If Japan was to become independent in oil (does this have a modern ring to it? has the irony sunk in?), they would have to take it from someone, and the Dutch and British possessions were closest. So it was war with the UK and Holland.
But the UK was a close ally of the US, particularly in the Pacific. If Japan attacked the UK possessions there, the US would surely come into the war to support their ally. So it was war with the US. The Japanese (or at least those Army officers with the most clout) didn’t know that isolationist opinion in the US would have made it difficult to declare war without an overt attack on US forces, so they decided to make one.
Surprise attacks are a long-honored samurai tradition, retained into the modern age. The Russo-Japanese war started with a surprise bombardment of Port Arthur. The Japanese wanted to knock the US back on its heels for a year, while they ran wild across the Western and Central Pacific. Then they’d be able to negotiate from a position of strength. In fact, it was the one thing that would ensure a unified American response.
The combat portion of the Pacific War is shortly told. The IJN carrier strike forces ran roughshod over their enemies for six months, sailing one-third of the way around the globe, destroying ships and facilities from Pearl Harbor, Hawaii, to Colombo, Ceylon. Probably the single greatest naval campaign in history. Their run came to an end at the Battle of Midway, and they never recovered from the loss of ships and aircrews. The first nine months combat used up most of the aircraft carriers on both sides, and there was an eighteen month lull in carrier warfare while both sides rebuilt.
The Army, meanwhile, either retained most of it’s combat troops in China (to defend their gains or protect against a Russian invasion), or committed them to the campaign in Burma, in an attempt to split India off from the Allies. Fewer than twenty army divisions defended the islands between the US and the Home Islands. Because of this, the Army lost what was essentially a slow-motion meeting engagement on Guadalcanal, and was forced back and back by US ground forces, supported by superior naval and air firepower. One of the reasons for their losses was the fact that they had only fought the Chinese for the last quarter century, and had no idea what a modern Western army could do.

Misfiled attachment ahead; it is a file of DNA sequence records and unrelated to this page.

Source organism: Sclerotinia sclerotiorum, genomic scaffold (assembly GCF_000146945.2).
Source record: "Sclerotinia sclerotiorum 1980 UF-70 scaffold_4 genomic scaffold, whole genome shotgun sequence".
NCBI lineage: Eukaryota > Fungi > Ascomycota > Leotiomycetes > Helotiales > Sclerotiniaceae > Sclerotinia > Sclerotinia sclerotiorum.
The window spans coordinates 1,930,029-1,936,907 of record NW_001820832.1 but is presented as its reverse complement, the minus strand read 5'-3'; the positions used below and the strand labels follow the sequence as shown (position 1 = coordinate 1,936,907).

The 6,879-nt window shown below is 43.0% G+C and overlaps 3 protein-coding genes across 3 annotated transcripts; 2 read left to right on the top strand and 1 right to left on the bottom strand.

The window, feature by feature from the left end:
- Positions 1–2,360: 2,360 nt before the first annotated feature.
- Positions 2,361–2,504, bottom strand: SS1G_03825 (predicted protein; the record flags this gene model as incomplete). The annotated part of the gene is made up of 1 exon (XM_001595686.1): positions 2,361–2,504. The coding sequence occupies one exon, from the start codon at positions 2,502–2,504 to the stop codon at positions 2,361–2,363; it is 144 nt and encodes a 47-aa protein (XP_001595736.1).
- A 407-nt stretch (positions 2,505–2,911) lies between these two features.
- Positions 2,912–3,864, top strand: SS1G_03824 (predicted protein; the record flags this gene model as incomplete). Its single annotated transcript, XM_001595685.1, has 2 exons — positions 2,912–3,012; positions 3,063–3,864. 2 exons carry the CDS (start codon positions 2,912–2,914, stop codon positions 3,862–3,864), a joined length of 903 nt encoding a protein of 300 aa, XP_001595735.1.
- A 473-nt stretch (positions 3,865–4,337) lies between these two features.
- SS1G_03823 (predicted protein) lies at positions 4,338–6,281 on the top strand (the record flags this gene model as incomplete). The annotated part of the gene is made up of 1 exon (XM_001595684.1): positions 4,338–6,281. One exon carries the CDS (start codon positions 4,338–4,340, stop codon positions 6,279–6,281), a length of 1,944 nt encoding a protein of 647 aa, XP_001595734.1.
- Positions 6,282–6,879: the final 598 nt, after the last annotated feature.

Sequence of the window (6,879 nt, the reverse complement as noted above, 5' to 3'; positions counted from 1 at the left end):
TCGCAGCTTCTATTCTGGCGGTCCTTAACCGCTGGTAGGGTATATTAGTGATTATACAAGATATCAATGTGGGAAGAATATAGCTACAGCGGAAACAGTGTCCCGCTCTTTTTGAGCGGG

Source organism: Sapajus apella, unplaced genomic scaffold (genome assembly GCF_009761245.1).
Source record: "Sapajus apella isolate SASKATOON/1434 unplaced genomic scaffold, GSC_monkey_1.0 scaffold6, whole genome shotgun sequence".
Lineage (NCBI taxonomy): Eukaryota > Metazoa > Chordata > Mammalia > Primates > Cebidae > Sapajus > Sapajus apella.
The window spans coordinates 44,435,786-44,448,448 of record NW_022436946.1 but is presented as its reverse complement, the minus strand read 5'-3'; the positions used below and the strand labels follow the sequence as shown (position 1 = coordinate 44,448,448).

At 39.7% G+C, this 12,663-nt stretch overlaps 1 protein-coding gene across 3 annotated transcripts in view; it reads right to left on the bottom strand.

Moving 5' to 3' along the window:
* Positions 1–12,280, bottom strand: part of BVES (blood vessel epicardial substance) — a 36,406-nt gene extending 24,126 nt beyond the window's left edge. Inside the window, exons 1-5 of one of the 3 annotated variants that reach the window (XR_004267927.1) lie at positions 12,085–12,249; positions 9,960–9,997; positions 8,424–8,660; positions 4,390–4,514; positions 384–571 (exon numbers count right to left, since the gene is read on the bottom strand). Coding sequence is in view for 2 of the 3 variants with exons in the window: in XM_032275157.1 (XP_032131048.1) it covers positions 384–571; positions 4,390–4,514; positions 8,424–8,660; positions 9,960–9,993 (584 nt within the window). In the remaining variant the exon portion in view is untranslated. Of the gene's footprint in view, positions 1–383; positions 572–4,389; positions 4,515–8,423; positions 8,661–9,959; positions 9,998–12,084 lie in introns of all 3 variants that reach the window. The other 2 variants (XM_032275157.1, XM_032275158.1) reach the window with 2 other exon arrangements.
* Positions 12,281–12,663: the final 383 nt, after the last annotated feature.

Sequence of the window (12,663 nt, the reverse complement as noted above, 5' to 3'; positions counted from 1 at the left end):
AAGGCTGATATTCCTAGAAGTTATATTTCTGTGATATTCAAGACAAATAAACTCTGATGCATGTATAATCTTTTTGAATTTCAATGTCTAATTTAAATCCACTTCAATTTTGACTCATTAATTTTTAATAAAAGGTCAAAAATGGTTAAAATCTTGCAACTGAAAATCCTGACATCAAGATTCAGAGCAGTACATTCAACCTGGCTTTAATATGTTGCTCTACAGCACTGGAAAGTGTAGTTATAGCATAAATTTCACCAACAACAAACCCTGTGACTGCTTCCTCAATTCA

Through defeat after defeat, however, they were able to hone an effective, though not successful, defensive strategy. Rather than attempting to stop an invasion at the water’s edge, they opted for a defense in depth, relying on the stubborn determination of the Japanese infantryman to hold every position until the end, and in doing so, bleed the invading force with horrific casualties. They refined this approach at Iwo Jima and Okinawa, and their preparations for an archipelago-wide battle to the death was one of the considerations in our decision to drop the atomic bomb.